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Proceedings Papers
Published: 2022-11-30

Trophic links between soil predatory mites and nematodes as a key component of conservation biocontrol

Institute of Biology, Ecology Group, Humboldt Universität zu Berlin, Philippstraße 13, 10115 Berlin, Germany
Newe Ya’ar Research Center, Agricultural Research Organization (ARO), Israel
Institute of Biology, Ecology Group, Humboldt Universität zu Berlin, Philippstraße 13, 10115 Berlin, Germany
Soil predatory mites conservation biological control free-living nematodes plant-parasitic nematodes Mesostigmata

Abstract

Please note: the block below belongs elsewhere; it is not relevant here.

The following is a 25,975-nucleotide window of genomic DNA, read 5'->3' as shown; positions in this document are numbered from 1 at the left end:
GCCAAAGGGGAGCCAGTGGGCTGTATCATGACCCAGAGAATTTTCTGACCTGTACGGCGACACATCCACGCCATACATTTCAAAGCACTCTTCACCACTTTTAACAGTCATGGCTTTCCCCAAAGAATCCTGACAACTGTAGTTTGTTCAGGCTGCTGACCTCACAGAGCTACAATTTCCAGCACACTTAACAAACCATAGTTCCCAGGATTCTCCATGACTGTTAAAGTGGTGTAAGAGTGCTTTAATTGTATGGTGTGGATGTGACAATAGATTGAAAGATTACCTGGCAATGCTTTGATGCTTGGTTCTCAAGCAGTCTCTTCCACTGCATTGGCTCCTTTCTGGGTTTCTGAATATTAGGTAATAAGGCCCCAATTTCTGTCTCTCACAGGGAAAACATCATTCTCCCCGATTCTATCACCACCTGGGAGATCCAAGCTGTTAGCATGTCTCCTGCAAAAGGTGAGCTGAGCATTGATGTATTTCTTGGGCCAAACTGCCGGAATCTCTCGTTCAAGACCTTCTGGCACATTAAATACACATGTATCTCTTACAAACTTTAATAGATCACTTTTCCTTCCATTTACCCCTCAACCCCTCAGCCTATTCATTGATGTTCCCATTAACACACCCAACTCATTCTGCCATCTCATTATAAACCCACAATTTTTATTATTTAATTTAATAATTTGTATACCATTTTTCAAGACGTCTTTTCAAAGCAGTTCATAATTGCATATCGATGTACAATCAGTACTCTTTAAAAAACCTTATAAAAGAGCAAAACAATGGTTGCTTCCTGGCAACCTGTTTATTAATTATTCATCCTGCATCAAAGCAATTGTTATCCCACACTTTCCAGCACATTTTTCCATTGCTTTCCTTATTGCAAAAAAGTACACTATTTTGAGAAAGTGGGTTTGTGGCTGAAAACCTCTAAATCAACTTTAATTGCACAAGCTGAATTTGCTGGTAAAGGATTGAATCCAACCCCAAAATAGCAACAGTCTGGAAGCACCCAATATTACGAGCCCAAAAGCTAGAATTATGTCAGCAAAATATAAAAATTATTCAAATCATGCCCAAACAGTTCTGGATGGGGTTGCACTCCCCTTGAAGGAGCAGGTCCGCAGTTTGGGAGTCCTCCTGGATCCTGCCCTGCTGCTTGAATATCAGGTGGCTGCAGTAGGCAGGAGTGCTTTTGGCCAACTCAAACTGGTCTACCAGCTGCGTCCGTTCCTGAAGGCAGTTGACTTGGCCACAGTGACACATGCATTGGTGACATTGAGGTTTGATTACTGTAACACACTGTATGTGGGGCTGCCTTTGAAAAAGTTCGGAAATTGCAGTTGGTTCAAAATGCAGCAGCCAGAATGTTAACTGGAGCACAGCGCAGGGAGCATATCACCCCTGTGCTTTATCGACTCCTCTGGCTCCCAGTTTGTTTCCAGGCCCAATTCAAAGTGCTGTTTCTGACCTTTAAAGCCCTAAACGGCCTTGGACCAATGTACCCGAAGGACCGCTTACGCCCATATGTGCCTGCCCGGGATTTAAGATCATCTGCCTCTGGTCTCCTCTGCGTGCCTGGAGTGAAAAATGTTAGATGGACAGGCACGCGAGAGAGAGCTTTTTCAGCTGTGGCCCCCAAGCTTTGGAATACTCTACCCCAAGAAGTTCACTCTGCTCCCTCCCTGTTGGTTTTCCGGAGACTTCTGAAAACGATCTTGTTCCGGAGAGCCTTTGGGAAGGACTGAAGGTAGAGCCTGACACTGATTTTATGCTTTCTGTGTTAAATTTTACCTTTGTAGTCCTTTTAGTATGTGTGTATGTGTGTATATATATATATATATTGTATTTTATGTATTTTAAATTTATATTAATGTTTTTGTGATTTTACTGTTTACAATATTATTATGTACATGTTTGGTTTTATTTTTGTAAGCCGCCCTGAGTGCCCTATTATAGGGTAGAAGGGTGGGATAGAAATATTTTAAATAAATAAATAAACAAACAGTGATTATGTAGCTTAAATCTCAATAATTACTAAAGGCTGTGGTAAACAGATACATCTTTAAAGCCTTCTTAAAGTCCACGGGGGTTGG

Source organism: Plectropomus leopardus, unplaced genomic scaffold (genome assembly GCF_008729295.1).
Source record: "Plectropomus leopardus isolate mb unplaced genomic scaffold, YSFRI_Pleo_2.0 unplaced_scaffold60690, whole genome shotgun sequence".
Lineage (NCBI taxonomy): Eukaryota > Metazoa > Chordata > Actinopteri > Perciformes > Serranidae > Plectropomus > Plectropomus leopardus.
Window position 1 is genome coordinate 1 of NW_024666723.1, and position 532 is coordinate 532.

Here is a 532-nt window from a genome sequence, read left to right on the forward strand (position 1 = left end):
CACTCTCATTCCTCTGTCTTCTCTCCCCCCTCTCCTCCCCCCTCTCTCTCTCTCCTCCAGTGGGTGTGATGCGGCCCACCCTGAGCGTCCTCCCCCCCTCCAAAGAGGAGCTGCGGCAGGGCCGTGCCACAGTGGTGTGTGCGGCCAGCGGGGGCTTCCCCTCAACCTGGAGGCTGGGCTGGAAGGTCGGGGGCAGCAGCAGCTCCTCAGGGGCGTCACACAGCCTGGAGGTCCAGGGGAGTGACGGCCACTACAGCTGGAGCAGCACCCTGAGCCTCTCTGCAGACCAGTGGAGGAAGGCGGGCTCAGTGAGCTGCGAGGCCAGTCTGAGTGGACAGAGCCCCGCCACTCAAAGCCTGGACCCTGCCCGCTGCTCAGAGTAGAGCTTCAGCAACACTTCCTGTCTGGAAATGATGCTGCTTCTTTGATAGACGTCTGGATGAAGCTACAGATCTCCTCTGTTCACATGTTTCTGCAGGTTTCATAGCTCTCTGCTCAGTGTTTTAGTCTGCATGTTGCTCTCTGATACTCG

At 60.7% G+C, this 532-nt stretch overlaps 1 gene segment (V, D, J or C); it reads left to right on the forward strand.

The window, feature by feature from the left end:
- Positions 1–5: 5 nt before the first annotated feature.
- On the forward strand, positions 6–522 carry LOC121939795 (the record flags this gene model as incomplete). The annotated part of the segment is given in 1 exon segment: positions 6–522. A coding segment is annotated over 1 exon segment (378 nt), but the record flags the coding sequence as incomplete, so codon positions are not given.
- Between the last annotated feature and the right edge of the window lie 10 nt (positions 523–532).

Biological control is an important ecosystem service for soil and plant health and has been successfully exploited, especially through augmentative biological control programs, for above-ground agricultural pest control often using predatory mites of Mesostigmata. Similar success has not been achieved for below-ground systems. Predatory mites are an important part of soil food webs, in which they have a regulatory impact. While this is mediated by the predator on the prey, recent studies suggest that biocontrol efficiency can be enhanced in the mid to long term for generalist predators by the presence of complementary prey. In below-ground systems, nematodes are an important food source and numerous species of predatory mites in soil may prefer them. Thus, nematodes are a viable and accessible alternative prey for these natural enemies. Our aim was to review the studies on mite-nematode trophic interactions and how these interactions affect the regulatory activity of predatory mites in soil. We found ca. 170 publications reporting a predator-prey interaction. The majority of the studies were conducted in the laboratory (149 studies), but important correlations between nematode and mite densities have been observed in greenhouses and in the open field. Most reports involved free-living nematodes (FLN), followed by plant-parasitic nematodes (PPN) and finally animal-parasitic nematodes (APN). These reports are for Astigmatina, Endeostigmata, Prostigmata, Oribatida (non-Astigmatina) and Mesostigmata, the latter group being the one in which most nematophagous species are known. The family with the most reports of nematophagy is Ascidae (46 species), followed by Macrochelidae and Laelapidae (both with 30 species). In many cases, a positive effect on reproductive parameters and developmental times of mite species has been observed with a nematode-based diet, especially FLN. Although still scarce, studies on species of Laelapidae, Macrochelidae, Parasitidae and Rhodacaridae have shown that supplementing FLN in the diet can favor reproduction and development, even though preference may change at different stages of development. Also, recent studies have shown that some organic amendments can increase the density and diversity of mites, FLN or both, enhancing top down forces by predatory mites in the soil food web. Although some steps have been taken, future studies should focus on transferring laboratory research to field and semi-field conditions. For this, a multidisciplinary approach is essential.

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